With Facebook’s recent IPO filing revealing that it holds over 100 petabytes of photos and videos from its massive global base of 845 million users, it’s no secret that hiding in those millions of profiles are many fake accounts created and operated by cybercriminals.
Today, Barracuda Networks, a provider of security and data protection solutions, released findings from a study comparing fake Facebook profiles vs. those of “real” profiles. It the study, Facebook: Fake Profiles vs. Real Users, Barracuda researchers analyzed a random sampling of 2,884 active Facebook accounts to identify key differences between average real user accounts and fake accounts created by attackers and fraudsters.
Highlights from the study, presented today by Paul Judge, Chief Research Officer at Barracuda Networks at the 2012 Kaspersky Threatpost Security Analyst Summit in Cancun, Mexico include:
• Almost 60 percent of fake accounts claim to be bisexual, 10 times more than real users
• Fake accounts have six times more friends than real users, 726 versus 130
• Fake accounts use photo tags over 100 times more than real users, 136 tags per four photos versus one tag per four photos
• Fake accounts almost always (97 percent) claim to be female, as opposed to 40 percent for real users
Facebook, which consistently fights to keep attackers out of its network, most recently announcing its lawsuit against a marketing firm accused of “spreading spam through misleading and deceptive tactics.”
“Also, researchers have shown how friending malicious accounts can lead to account takeover using Facebook’s trusted friend account recovery,” Judge continued. “We have analyzed thousands of fake accounts to determine features and patterns that distinguish them from real users, and created a feature-based heuristic engine to distinguish real users from fake profiles.”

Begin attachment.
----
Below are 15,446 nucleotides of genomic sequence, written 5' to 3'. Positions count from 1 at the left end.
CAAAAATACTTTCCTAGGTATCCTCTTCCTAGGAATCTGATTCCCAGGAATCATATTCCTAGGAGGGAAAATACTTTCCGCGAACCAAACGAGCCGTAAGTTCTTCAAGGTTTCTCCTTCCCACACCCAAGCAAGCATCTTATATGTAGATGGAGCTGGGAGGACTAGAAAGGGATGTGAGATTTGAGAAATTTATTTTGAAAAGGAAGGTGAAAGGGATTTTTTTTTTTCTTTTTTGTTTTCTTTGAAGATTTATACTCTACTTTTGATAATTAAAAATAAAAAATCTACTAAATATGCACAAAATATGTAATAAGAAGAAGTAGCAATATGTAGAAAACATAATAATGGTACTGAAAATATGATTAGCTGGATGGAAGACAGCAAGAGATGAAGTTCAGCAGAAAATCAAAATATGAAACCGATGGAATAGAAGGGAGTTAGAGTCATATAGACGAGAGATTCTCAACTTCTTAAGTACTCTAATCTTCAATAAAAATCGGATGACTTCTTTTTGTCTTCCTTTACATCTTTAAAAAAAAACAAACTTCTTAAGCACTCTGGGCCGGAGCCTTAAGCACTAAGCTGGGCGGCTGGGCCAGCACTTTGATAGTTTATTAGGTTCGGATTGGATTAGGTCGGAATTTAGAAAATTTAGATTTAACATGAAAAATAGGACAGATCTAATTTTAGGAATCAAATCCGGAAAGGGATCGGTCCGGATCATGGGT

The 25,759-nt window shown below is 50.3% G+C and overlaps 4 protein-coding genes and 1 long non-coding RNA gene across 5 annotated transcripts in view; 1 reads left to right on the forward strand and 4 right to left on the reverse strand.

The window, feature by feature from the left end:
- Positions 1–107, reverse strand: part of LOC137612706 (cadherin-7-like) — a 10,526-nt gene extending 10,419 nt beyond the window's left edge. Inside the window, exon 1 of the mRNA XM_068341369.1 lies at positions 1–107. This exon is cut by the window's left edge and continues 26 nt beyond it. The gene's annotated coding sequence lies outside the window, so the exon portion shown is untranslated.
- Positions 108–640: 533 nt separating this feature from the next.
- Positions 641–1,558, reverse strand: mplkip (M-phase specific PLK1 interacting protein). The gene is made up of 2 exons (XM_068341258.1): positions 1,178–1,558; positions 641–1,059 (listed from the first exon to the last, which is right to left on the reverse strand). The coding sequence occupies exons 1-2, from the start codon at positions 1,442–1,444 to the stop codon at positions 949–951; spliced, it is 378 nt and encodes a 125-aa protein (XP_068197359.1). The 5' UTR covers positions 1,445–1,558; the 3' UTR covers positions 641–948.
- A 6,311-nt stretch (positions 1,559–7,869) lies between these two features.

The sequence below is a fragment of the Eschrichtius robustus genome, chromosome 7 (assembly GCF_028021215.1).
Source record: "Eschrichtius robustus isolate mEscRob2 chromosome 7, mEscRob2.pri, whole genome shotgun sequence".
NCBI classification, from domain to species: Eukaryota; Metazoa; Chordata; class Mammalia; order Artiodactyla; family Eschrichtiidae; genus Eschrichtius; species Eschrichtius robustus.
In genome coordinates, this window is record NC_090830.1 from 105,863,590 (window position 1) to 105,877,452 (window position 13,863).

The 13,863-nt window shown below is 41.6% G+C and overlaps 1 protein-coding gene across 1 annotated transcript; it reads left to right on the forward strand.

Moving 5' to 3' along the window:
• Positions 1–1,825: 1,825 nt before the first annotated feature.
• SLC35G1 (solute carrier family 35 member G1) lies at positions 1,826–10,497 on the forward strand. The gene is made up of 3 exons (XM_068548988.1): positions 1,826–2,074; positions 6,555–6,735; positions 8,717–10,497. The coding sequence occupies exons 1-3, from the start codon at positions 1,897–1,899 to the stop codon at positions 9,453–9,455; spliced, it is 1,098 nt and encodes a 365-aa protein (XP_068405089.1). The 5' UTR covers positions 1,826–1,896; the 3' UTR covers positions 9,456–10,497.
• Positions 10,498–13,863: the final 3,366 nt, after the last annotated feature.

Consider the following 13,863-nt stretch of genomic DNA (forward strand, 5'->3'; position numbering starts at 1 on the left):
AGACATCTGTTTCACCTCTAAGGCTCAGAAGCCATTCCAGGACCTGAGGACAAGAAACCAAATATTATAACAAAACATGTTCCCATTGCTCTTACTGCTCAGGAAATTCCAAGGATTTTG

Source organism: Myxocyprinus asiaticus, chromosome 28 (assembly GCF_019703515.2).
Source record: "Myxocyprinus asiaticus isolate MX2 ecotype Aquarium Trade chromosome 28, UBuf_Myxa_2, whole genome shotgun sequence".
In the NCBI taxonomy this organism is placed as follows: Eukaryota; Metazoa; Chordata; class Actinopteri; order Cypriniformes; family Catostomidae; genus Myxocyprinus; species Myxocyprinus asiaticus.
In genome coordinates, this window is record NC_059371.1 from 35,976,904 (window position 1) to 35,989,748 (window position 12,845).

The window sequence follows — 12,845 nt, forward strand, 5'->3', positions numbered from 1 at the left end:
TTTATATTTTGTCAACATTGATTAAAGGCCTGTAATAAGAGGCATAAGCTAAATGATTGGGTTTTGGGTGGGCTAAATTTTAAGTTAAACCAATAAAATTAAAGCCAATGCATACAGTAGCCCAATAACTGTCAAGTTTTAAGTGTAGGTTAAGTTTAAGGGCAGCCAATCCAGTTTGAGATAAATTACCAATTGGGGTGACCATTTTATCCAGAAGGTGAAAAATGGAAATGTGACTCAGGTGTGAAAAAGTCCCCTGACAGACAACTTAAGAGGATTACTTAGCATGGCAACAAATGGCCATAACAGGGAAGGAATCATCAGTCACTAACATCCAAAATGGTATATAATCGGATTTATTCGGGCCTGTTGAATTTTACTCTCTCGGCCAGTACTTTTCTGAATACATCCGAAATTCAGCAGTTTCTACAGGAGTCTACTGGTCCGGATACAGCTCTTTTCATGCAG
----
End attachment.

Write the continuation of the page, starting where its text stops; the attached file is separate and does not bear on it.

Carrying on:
“Different social media platform providers are attempting to fight issues such as automation and fake accounts from within,” noted Noa Bar-Yosef, a Senior Security Strategist at Imperva in a recent SecurityWeek column. “However, these initiatives are still quite immature, and there’s a clear conflict of interest between social networks’ attempt to remove fake accounts and their desire to show constant growth.”
“An inherent issue of social networks is the lack of trust and proper identification,” Bar-Yosef added. “For businesses this means that the social platforms do not provide a solid way to tell apart the real owner of a brand from imposters and imitators who try to take advantage of the popularity of a specific brand, to abuse or to erode it. At the other end, it is not possible to verify the identity of message writers and there are no real tools to evaluate the trustworthiness of the messages or their content.”
Barracuda’s study analyzes data collected from its Barracuda Profile Protector, a free tool that analyzes and blocks malicious activity on Facebook and Twitter, along with public data collected from streams and network crawling to demonstrate how users typically operate. The study illustrates how attacks on Facebook are structured to exploit the “friendship” concept and trust of widely-used applications. A variety of machine learning techniques are used to analyze shared URLs, profile images, profile information, and connections with other users to reveal associations, weak and strong, between malicious users.
“Likes, News Feeds and Apps have helped lead Facebook to its social network dominance and now attackers are harnessing those same features to efficiently scale their efforts,” Judge concluded. “These fake profiles and apps give attackers a long-lived path to continuously present malicious links to innocent users.”